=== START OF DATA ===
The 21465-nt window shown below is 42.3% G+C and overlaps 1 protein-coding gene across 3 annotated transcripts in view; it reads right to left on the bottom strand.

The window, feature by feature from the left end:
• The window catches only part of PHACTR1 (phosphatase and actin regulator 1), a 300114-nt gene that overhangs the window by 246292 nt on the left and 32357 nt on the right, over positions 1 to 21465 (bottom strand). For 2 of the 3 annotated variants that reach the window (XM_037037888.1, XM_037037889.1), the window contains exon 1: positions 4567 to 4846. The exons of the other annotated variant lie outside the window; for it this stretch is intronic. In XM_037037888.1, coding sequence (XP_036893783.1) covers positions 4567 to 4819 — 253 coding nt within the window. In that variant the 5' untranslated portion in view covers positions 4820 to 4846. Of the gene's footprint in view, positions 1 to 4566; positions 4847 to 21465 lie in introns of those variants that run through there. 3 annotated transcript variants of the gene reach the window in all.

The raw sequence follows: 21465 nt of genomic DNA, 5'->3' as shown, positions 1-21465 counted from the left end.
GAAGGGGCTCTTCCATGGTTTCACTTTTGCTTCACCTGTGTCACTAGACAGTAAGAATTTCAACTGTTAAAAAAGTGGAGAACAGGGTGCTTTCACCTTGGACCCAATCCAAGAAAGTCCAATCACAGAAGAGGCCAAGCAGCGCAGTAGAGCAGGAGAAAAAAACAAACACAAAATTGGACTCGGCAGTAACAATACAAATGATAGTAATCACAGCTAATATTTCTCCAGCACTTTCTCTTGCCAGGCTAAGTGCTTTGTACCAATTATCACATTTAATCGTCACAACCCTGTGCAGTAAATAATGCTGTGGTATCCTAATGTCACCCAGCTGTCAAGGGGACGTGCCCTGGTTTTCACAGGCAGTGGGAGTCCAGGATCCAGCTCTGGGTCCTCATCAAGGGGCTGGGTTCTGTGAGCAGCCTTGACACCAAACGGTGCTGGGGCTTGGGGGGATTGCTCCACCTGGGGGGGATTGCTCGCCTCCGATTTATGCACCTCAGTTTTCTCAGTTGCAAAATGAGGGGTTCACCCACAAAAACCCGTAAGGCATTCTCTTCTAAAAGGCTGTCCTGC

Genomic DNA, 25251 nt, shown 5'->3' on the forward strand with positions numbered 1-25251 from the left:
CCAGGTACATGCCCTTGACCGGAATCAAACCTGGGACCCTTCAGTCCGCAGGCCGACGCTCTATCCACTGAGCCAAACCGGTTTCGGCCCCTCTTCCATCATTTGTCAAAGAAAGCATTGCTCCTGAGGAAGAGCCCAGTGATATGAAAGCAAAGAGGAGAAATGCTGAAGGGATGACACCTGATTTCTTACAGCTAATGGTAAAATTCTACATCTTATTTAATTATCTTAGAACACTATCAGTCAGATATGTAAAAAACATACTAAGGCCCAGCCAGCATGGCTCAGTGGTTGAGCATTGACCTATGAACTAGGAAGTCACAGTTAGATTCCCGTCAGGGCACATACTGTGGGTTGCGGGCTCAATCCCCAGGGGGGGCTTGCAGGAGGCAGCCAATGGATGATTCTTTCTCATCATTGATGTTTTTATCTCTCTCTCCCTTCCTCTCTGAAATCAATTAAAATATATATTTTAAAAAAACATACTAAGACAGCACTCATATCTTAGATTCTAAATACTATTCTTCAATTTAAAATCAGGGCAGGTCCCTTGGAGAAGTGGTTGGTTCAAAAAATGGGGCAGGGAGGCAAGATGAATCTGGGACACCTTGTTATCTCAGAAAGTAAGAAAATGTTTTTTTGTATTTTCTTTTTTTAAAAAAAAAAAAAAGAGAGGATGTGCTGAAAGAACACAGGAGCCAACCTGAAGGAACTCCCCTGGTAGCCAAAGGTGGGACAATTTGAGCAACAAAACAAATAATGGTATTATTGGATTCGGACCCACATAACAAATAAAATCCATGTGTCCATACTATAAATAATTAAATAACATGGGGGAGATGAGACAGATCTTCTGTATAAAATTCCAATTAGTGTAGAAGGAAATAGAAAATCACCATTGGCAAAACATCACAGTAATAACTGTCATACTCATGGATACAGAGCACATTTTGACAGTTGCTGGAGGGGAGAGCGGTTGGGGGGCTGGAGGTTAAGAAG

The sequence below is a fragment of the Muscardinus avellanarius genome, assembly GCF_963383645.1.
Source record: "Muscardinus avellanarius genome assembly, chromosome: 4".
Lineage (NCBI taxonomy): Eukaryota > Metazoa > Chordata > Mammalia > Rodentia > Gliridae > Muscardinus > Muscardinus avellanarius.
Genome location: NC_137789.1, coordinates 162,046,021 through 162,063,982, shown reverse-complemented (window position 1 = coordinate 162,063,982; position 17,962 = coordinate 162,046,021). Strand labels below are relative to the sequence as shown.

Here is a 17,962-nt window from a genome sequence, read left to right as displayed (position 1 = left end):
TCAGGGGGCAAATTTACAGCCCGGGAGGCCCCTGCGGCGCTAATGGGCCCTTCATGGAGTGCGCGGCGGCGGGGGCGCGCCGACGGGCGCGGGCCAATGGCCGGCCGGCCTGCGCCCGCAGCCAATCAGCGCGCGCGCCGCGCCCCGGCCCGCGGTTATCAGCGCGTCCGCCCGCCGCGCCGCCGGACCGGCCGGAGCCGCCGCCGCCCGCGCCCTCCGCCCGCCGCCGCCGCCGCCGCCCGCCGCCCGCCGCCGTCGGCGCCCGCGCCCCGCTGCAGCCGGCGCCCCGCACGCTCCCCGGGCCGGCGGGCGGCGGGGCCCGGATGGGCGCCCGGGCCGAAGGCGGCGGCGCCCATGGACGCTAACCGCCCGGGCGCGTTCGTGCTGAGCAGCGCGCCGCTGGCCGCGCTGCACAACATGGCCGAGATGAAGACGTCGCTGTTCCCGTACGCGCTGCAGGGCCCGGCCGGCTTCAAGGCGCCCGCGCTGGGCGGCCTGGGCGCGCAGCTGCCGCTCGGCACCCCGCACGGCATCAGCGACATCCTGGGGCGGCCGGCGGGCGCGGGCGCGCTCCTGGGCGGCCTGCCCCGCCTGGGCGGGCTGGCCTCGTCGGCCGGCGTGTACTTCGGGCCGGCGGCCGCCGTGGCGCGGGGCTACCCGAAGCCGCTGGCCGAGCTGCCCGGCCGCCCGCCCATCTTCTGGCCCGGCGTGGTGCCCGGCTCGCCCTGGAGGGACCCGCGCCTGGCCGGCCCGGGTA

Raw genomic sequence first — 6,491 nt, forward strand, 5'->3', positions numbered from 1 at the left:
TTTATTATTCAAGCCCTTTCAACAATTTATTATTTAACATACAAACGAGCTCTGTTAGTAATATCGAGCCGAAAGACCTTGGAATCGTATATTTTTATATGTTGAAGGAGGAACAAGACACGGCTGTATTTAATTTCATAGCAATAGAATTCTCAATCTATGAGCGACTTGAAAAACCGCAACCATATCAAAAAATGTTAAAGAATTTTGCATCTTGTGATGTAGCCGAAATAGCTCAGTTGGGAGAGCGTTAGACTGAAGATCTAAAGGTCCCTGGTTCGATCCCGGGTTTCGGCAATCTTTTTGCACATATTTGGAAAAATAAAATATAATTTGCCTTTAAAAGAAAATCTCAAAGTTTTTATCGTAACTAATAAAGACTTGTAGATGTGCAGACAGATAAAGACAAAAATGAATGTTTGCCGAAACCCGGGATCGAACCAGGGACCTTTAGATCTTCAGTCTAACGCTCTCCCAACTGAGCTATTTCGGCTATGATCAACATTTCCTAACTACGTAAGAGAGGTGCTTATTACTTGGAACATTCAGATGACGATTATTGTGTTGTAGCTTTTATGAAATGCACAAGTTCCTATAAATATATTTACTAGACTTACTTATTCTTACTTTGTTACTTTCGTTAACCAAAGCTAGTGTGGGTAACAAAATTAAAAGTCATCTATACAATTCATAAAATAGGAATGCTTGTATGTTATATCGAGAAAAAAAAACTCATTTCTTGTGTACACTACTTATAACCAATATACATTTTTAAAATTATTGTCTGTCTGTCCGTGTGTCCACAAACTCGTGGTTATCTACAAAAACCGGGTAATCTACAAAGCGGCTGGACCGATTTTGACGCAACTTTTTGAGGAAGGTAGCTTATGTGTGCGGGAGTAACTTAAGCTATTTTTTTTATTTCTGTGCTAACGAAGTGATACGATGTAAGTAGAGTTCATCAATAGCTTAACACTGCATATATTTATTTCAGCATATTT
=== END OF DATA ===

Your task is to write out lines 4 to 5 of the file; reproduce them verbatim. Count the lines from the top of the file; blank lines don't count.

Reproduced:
The raw sequence follows: 21465 nt of genomic DNA, 5'->3' as shown, positions 1-21465 counted from the left end.
GAAGGGGCTCTTCCATGGTTTCACTTTTGCTTCACCTGTGTCACTAGACAGTAAGAATTTCAACTGTTAAAAAAGTGGAGAACAGGGTGCTTTCACCTTGGACCCAATCCAAGAAAGTCCAATCACAGAAGAGGCCAAGCAGCGCAGTAGAGCAGGAGAAAAAAACAAACACAAAATTGGACTCGGCAGTAACAATACAAATGATAGTAATCACAGCTAATATTTCTCCAGCACTTTCTCTTGCCAGGCTAAGTGCTTTGTACCAATTATCACATTTAATCGTCACAACCCTGTGCAGTAAATAATGCTGTGGTATCCTAATGTCACCCAGCTGTCAAGGGGACGTGCCCTGGTTTTCACAGGCAGTGGGAGTCCAGGATCCAGCTCTGGGTCCTCATCAAGGGGCTGGGTTCTGTGAGCAGCCTTGACACCAAACGGTGCTGGGGCTTGGGGGGATTGCTCCACCTGGGGGGGATTGCTCGCCTCCGATTTATGCACCTCAGTTTTCTCAGTTGCAAAATGAGGGGTTCACCCACAAAAACCCGTAAGGCATTCTCTTCTAAAAGGCTGTCCTGC